Abstracts of Related Papers: Panda

J. Li, M. Yarvis, and P. Reiher Securing Distributed Adaptation, OpenArch 2001.

Open architecture networks provide applications with fine-grained control over network elements. With this control comes the risk of misues and new challenges to security beyond those present in conventional networks. One particular security requirement is the ability of applications to protect the secrecy and integrity of transmitted data while still allowing trusted active elements within the network to operate on that data.

This paper describes mechanisms for identifying trusted nodes within a network and securely deploying adaptation instructions to those nodes while proteccting application data from unauthorirzed access and modification. Promising experimental results of our implementation within the Conductor adaptaiton framework will also be presented, suggesting that such features can be incorporated into real networks.

P. Reiher, R. Guy, M. Yarvis, and A. Rudenko Automated Planning for Open Architectures, Openarch 2000 short paper, March 2000.

End-to-end connections experience a high level of diversity in network characteristics. At one extreme, an application may receive highly degraded service, leaving the application unusable. At another extreme, the costs to guarantee some level of service may be undesirably high to the user or the overall system. Open architecture networks help applications push adaptation technology into the network and reduce the effects of poor network characteristics. Automated planning is important for the services that are supported by the open architecture. The remedies that modify an application's data stream to adjust it to unfavorable network conditions should be located and ordered to provide good data transfer and network resource use. The search for good plans is a hard AI problem and requires additional research.

M. Yarvis, P. Reiher, and G. Popek A Reliability Model for Distributed Adaptation, Openarch 2000, March 2000.

End-to-end connectivity is growing increasingly diverse, with orders of magnitude differences in characteristics throughout the network. At the same time, most applications assume a level of network characteristics below which they either provide no service, or service at a cost higher than the user is willing to pay. Open architecture networks can help applications degrade gracefully when network conditions are poor by pushing adaptation technology into the network. Unfortunately, since adaptation seeks to change the data stream during transmission, it is incompatible with the traditional model for reliable data streams.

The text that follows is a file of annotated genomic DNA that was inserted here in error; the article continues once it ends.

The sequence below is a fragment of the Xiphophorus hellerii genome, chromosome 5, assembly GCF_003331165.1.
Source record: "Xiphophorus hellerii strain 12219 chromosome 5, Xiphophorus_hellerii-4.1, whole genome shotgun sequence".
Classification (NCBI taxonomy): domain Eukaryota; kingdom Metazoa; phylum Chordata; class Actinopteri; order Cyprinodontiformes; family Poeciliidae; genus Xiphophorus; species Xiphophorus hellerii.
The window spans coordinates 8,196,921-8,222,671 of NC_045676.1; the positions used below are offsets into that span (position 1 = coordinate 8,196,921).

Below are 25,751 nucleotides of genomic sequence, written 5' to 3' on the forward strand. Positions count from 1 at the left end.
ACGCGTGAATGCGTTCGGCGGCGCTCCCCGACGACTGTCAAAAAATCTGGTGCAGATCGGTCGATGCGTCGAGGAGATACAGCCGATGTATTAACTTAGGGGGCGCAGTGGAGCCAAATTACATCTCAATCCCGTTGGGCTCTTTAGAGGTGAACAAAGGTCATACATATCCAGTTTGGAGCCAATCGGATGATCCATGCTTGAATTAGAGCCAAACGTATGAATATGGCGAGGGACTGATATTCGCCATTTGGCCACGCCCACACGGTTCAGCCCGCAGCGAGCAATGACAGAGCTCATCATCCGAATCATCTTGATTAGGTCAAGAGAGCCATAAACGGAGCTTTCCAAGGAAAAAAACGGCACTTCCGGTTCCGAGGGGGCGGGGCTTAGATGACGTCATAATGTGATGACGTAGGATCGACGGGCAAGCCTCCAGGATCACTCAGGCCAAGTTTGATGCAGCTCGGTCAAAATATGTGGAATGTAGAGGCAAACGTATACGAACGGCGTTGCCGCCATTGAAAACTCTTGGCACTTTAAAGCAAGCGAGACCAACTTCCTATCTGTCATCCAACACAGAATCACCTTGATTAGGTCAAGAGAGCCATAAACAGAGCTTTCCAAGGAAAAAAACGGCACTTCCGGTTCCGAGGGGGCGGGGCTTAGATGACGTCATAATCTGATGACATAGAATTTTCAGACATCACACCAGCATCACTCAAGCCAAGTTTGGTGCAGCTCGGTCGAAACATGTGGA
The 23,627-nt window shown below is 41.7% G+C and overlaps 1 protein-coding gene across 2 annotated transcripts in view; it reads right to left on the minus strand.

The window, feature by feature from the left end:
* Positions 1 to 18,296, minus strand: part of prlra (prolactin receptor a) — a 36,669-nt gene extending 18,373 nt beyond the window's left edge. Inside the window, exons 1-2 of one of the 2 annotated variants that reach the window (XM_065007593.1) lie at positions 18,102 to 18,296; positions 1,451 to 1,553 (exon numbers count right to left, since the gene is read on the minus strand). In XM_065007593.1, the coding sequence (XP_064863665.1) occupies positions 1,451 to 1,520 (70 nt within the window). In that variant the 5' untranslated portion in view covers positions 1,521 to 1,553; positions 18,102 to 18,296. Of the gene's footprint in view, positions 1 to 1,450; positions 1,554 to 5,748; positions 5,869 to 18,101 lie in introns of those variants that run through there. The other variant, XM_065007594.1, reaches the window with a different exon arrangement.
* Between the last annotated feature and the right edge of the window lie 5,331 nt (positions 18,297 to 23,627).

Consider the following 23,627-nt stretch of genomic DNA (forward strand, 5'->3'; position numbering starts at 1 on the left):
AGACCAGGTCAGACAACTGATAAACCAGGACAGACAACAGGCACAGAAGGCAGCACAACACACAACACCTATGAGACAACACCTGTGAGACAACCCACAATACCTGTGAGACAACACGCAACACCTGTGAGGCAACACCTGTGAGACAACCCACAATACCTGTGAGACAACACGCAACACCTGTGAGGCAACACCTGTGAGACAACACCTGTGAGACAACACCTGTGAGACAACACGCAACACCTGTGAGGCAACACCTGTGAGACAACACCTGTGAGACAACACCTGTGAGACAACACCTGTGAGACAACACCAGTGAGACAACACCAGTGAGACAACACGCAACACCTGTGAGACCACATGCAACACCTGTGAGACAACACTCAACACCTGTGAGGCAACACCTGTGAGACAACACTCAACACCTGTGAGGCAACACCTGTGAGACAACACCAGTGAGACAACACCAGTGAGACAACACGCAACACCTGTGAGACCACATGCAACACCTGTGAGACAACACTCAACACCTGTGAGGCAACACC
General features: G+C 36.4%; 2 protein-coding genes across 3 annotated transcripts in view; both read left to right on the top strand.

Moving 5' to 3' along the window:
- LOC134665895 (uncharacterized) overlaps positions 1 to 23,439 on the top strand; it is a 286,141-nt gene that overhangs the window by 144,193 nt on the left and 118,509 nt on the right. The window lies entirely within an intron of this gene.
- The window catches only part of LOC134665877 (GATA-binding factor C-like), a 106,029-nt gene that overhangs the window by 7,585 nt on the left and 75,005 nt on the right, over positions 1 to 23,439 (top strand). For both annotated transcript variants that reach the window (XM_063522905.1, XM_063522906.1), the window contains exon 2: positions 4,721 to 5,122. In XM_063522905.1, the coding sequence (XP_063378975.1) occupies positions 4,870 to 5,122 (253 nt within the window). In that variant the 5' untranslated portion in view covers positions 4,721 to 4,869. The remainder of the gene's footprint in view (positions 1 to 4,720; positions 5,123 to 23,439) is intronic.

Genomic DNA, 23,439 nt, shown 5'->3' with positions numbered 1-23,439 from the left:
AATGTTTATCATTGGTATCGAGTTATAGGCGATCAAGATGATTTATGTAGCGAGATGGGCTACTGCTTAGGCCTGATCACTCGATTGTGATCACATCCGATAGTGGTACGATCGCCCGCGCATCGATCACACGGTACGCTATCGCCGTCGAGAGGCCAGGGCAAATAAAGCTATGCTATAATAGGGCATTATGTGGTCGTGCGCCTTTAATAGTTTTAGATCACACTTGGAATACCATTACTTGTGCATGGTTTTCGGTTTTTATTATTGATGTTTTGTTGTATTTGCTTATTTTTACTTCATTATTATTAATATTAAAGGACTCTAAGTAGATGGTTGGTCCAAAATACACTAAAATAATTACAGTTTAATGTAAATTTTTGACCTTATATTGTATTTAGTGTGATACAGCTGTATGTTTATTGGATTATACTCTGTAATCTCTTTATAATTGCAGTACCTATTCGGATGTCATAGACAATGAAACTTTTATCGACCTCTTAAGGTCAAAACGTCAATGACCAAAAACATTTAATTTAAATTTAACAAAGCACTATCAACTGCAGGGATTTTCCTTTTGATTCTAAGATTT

A new model of reliability is required to allow general adaptation of reliable data streams. We propose one possible model that provides reliable delivery of the semantic meaning in the data stream despite adaptation. We present this model in the context of Conductor, a framework for distributed adaptation. By using a reliability model that is compatible with adaptation, Conductor allows arbitrary, distributed components to operate on a data stream without reducing end-to-end reliability. While Conductor is one possible adaptation service, it is also an example of the type of reliability model required in open architecture networks.

B. Scott Michel, K. Nikoloudakis, P. Reiher, and L. Zhang URL Forwarding and Compression in Adaptive Web Caching, Infocom 2000, March 2000.

Web caching is gneerally acknowledged as an important service for alleviating focused overloads when certain web servers' contents suddenly become popular. Cooperative caching systems are more effective than independent caches due to the larger collective backing store that cooperation creates. One such system currently being developed at UCLA,Adaptive Web Caching (AWC), uses an application-level forwarding table to locate the nearest copy of a requested URL's contents. This paper describes one specific design in AWC, a simple URL table compression algorithm allowing efficient content information sharing among neighboring caches. The compression algorithm is based on a hierarchical URL decomposition to aggregate URLs sharing common prefixes and an incremental hashing function to minimize collisions between prefixes. The algorithm's collision rate is derived analytically and verified with five sets of Web trace data. The results demonstrate that the collision rate is bounded and has little impact on page fetching latency. Finally, this compression method is compared ot the Summary Cache method.

Back to the main Panda page.